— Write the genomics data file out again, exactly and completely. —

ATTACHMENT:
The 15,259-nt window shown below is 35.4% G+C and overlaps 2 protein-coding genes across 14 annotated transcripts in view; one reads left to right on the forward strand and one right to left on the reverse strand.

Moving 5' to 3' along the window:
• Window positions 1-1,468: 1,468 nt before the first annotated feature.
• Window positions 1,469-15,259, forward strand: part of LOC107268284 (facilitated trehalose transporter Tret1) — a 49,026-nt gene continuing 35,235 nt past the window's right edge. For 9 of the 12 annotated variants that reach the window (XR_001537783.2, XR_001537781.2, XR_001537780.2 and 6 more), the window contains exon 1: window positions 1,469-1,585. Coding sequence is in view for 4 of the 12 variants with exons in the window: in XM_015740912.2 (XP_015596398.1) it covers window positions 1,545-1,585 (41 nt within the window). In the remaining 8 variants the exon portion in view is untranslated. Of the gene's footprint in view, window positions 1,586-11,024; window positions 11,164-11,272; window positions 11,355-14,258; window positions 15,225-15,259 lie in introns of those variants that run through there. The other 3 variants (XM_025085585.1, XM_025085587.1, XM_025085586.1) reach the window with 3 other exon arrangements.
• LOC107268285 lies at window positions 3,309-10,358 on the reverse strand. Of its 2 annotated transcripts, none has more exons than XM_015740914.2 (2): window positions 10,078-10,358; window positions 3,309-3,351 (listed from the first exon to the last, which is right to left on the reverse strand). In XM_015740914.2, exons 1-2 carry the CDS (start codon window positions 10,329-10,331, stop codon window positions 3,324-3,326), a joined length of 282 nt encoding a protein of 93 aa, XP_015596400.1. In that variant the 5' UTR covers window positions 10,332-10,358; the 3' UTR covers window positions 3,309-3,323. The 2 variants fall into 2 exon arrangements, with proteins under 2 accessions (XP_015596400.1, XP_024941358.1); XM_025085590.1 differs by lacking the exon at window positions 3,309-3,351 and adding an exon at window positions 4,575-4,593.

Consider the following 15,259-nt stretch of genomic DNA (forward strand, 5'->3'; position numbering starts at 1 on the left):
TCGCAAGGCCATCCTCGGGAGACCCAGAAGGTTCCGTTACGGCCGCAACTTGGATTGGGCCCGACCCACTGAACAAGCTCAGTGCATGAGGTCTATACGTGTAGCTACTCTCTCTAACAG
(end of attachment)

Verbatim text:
The 15,259-nt window shown below is 35.4% G+C and overlaps 2 protein-coding genes across 14 annotated transcripts in view; one reads left to right on the forward strand and one right to left on the reverse strand.

Moving 5' to 3' along the window:
• Window positions 1-1,468: 1,468 nt before the first annotated feature.
• Window positions 1,469-15,259, forward strand: part of LOC107268284 (facilitated trehalose transporter Tret1) — a 49,026-nt gene continuing 35,235 nt past the window's right edge. For 9 of the 12 annotated variants that reach the window (XR_001537783.2, XR_001537781.2, XR_001537780.2 and 6 more), the window contains exon 1: window positions 1,469-1,585. Coding sequence is in view for 4 of the 12 variants with exons in the window: in XM_015740912.2 (XP_015596398.1) it covers window positions 1,545-1,585 (41 nt within the window). In the remaining 8 variants the exon portion in view is untranslated. Of the gene's footprint in view, window positions 1,586-11,024; window positions 11,164-11,272; window positions 11,355-14,258; window positions 15,225-15,259 lie in introns of those variants that run through there. The other 3 variants (XM_025085585.1, XM_025085587.1, XM_025085586.1) reach the window with 3 other exon arrangements.
• LOC107268285 lies at window positions 3,309-10,358 on the reverse strand. Of its 2 annotated transcripts, none has more exons than XM_015740914.2 (2): window positions 10,078-10,358; window positions 3,309-3,351 (listed from the first exon to the last, which is right to left on the reverse strand). In XM_015740914.2, exons 1-2 carry the CDS (start codon window positions 10,329-10,331, stop codon window positions 3,324-3,326), a joined length of 282 nt encoding a protein of 93 aa, XP_015596400.1. In that variant the 5' UTR covers window positions 10,332-10,358; the 3' UTR covers window positions 3,309-3,323. The 2 variants fall into 2 exon arrangements, with proteins under 2 accessions (XP_015596400.1, XP_024941358.1); XM_025085590.1 differs by lacking the exon at window positions 3,309-3,351 and adding an exon at window positions 4,575-4,593.

Consider the following 15,259-nt stretch of genomic DNA (forward strand, 5'->3'; position numbering starts at 1 on the left):
TCGCAAGGCCATCCTCGGGAGACCCAGAAGGTTCCGTTACGGCCGCAACTTGGATTGGGCCCGACCCACTGAACAAGCTCAGTGCATGAGGTCTATACGTGTAGCTACTCTCTCTAACAG